Open Access

Turning the tide or surfing the wave? Responsible Research and Innovation, fundamental rights and neoliberal virtues

Life Sciences, Society and Policy201612:6

DOI: 10.1186/s40504-016-0038-2

Received: 2 November 2015

Accepted: 14 April 2016

Published: 27 May 2016

Abstract

The notion of Responsible Research and Innovation (RRI) has increasingly attracted attention in the academic literature. Up until now, however, the literature has focused on clarifying the principles for which research and innovation are responsible and on examining the conditions that account for managing them responsibly. Little attention has been reserved to exploring the political-economic context in which the notion of RRI has become progressively more prominent. This article tries to address this aspect and suggests some preliminary considerations on the connections between the specific understanding of responsibility in RRI and the framing of responsibility in what has been synthetically defined as ‘neoliberalism’. To do so, we try to illustrate how the idea of responsibility has evolved over time so that the specific characteristics of RRI can be better highlighted. These characteristics will then be discussed against the features of neoliberalism and its understanding of responsibility. Eventually, we reaffirm a view of RRI centred on fundamental rights as a possible point of departure between these two perspectives on responsibility.

Keywords

Responsible Research and Innovation Fundamental rights Neoliberalism Agency Responsibility paradigms Moral Entrepreneurship

The notion of Responsible Research and Innovation (RRI) has attracted growing attention. Up until now, the literature has focused on clarifying the principles for which research and innovation are responsible and on examining the conditions that account for managing them responsibly. Less attention has been reserved to exploring the political-economic context in which the notion of RRI is shaped and is gaining prominence as a discourse on and practice of governance. This article tries to address this aspect, by suggesting some preliminary considerations on the connections that can be established between the specific understanding of responsibility in RRI and the framing of responsibility in what has been synthetically defined as 'neoliberalism'.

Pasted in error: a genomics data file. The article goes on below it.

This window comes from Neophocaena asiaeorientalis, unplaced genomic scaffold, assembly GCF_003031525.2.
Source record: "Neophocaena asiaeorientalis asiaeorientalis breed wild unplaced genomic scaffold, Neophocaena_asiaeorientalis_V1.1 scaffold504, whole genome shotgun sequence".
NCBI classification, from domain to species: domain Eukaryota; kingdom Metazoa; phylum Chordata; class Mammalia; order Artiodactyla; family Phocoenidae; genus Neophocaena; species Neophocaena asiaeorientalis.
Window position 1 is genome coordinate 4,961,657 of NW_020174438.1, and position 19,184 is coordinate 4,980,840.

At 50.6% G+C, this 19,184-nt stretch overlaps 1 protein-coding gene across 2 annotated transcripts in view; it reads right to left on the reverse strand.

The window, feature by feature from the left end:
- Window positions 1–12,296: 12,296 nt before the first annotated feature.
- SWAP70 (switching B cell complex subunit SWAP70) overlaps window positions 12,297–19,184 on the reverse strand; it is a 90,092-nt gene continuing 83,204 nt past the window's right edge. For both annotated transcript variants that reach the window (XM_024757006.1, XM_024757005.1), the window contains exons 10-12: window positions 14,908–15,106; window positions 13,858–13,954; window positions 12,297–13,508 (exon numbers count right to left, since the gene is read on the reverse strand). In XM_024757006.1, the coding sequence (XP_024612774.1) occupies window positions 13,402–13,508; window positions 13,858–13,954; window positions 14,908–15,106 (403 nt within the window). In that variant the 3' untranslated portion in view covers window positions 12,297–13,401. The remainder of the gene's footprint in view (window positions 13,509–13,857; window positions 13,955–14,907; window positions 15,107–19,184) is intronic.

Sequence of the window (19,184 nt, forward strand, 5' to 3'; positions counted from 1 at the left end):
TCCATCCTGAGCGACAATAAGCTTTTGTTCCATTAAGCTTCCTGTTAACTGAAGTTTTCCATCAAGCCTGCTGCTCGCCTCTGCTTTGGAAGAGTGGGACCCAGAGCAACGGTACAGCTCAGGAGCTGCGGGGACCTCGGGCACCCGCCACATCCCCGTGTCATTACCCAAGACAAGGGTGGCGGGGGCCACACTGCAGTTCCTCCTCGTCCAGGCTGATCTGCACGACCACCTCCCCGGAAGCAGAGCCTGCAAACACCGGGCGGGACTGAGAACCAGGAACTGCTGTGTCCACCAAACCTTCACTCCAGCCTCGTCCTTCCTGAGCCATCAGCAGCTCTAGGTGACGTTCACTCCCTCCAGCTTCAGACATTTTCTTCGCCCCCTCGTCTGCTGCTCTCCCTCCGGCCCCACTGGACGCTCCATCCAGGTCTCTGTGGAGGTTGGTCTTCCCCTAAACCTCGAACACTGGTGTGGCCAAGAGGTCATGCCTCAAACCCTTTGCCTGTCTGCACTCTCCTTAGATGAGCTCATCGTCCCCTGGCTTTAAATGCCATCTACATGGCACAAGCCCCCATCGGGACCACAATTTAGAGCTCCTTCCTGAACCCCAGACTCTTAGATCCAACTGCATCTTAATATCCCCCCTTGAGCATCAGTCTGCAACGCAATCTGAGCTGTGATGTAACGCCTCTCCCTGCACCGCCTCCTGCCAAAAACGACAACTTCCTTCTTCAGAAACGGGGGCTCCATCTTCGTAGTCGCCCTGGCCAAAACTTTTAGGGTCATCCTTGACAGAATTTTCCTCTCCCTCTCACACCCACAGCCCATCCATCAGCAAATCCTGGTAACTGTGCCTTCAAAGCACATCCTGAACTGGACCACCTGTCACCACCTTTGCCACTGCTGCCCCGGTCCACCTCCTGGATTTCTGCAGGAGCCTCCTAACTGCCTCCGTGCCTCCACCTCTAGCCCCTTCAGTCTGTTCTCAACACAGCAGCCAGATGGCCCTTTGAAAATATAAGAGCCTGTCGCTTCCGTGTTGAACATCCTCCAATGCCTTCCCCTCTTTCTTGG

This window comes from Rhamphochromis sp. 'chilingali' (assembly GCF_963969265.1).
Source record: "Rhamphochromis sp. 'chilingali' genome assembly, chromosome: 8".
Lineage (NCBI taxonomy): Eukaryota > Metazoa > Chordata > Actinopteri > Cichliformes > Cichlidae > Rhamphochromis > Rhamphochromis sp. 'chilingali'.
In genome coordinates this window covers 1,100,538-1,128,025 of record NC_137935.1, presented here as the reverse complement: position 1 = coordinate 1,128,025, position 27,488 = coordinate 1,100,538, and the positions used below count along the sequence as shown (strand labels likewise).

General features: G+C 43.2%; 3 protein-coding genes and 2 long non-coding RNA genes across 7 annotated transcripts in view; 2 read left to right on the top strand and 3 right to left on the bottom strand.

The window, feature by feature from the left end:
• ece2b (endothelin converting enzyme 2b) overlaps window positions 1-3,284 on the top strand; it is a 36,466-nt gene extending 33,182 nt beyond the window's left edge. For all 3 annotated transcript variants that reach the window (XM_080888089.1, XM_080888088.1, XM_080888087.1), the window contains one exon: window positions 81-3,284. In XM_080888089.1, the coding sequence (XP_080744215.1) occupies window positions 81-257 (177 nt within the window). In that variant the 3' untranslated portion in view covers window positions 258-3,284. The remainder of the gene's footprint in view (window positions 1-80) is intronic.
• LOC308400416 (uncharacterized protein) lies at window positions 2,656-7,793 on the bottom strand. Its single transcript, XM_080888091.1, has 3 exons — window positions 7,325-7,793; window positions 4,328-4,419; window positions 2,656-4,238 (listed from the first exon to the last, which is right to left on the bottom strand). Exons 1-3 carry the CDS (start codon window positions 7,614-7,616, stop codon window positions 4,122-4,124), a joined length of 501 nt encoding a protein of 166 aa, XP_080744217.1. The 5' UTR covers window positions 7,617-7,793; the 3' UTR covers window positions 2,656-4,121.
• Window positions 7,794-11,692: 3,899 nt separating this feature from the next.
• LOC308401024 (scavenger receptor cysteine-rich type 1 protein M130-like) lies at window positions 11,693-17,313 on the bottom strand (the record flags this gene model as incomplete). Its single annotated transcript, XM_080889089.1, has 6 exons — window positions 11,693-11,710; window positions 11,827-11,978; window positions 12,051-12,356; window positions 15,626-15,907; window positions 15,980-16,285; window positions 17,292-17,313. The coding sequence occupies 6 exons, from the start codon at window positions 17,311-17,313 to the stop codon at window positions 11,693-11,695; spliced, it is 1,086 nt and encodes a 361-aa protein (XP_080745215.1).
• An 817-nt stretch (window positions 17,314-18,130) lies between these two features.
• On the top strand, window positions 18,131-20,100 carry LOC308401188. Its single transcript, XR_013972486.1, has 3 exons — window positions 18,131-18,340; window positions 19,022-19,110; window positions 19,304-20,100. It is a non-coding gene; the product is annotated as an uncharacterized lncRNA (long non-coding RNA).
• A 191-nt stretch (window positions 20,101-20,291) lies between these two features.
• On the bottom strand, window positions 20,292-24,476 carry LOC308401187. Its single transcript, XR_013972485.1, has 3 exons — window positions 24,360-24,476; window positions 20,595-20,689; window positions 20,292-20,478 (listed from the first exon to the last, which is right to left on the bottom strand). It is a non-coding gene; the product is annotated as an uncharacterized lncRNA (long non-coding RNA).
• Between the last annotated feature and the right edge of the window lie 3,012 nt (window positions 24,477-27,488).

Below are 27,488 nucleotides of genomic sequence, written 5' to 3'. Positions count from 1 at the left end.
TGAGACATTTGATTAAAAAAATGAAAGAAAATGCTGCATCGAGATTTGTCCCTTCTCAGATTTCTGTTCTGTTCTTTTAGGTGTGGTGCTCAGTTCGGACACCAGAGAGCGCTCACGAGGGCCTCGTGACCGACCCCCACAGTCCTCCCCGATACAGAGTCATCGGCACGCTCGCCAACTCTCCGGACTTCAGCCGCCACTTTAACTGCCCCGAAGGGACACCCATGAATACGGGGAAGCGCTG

The existence and features of these connections between neoliberalism and RRI are debated. Borrowing from David Guston’s comments on anticipatory governance, the inclusive approach RRI has towards governance is not meant “to acquiesce to neoliberal ideology that would focus on governance to the diminishment of government” (Guston 2014, 226). On the contrary, it is a response to the failures of markets “to manage innovation effectively for social good” (Mills 2013), rejecting market mechanisms as the sole source of “the normative dimension of what counts as an ‘improvement’” (Von Schomberg 2013, 54) and building collaborative mechanisms that are able to complement them or, in some cases, replace them altogether. However, this asserted distance from neoliberalism is contested, and critics maintain that RRI is instead suspectedly close to neoliberal governance, basically because it depoliticizes debate and deliberation (Pellizzoni 2015, van Oudheusden 2014). A different, but complementary, objection regards the risk that the values and assumptions of RRI can reproduce the dominant structural inequalities characterizing the world stage when this approach is cast against a global perspective (Macnaghten et al. 2014, 195).

To disentangle this contested relationship between neoliberalism and RRI, we closely examine their respective understandings of the link between the responsible agent and society, and of the nature and scope of responsible action. In our exploration, we first illustrate the features of neoliberalism and its understanding of responsibility. Subsequently, we examine the specific characteristics of RRI, framing this concept as part of evolving responsibility paradigms. We then compare their understanding of agency and responsibility, showing that there are, indeed, considerable conceptual similarities.